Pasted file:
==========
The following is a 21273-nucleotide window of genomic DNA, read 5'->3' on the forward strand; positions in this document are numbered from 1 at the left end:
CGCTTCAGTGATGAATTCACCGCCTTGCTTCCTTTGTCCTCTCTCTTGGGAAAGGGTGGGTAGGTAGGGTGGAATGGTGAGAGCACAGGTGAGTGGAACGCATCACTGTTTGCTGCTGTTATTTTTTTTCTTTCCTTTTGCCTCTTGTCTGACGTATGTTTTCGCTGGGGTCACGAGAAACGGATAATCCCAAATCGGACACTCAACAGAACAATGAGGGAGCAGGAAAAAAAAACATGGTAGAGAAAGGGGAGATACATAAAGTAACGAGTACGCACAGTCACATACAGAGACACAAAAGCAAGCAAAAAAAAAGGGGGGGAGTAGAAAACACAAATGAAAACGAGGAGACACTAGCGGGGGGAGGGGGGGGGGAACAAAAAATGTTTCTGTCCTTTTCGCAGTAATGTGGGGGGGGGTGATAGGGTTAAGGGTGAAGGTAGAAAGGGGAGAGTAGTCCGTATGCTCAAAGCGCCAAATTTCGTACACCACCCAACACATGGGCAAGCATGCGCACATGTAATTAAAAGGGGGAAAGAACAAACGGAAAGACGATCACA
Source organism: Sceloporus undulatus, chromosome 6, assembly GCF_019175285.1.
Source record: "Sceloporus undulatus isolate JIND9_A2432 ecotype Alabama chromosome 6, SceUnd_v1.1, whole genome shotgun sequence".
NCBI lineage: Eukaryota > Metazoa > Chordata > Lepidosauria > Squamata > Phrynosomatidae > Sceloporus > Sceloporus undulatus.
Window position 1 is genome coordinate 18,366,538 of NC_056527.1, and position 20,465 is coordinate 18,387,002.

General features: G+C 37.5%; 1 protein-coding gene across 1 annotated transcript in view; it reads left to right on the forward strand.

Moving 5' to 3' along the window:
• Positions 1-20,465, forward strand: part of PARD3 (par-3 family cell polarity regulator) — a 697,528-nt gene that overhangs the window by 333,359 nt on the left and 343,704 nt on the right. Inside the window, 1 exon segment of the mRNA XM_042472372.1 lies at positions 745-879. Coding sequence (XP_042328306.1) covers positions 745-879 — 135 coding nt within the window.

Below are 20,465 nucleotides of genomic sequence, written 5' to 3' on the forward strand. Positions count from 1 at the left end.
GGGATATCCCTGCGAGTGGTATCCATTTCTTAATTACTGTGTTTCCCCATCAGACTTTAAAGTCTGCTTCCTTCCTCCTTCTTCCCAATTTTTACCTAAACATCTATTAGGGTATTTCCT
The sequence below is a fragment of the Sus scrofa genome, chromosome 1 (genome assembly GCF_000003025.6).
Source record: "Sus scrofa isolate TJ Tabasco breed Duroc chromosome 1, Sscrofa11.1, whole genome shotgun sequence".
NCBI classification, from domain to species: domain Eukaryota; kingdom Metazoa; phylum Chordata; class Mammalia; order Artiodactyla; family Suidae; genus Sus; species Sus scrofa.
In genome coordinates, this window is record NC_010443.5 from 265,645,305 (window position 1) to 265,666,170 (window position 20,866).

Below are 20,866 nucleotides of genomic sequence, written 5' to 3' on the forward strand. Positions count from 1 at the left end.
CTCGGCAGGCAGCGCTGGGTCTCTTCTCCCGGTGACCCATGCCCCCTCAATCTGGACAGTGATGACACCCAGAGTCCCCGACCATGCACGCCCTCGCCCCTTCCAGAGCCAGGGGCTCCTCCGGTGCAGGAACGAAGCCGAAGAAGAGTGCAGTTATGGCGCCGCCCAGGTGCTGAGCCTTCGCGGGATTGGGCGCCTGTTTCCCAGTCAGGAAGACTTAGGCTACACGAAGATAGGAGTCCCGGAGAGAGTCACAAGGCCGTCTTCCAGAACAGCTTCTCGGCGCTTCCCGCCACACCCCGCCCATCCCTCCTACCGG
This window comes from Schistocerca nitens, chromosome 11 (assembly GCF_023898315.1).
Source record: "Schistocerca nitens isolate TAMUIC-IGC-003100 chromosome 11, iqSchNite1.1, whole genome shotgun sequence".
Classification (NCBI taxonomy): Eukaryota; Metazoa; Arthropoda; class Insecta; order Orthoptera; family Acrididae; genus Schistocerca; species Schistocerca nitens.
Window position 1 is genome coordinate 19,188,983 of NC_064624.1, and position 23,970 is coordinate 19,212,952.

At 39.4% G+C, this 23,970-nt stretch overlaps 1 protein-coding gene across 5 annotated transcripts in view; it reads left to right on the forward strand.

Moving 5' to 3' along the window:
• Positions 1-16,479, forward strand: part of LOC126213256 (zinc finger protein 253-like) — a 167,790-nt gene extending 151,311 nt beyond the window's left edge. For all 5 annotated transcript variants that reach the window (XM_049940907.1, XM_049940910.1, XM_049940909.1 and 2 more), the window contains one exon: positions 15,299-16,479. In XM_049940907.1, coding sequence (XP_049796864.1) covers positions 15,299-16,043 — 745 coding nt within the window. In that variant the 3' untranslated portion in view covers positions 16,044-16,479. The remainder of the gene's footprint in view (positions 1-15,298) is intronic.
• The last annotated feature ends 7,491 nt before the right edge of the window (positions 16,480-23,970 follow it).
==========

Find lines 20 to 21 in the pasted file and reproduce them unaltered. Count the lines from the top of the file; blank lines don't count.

Classification (NCBI taxonomy): Eukaryota; Metazoa; Arthropoda; class Insecta; order Orthoptera; family Acrididae; genus Schistocerca; species Schistocerca nitens.
Window position 1 is genome coordinate 19,188,983 of NC_064624.1, and position 23,970 is coordinate 19,212,952.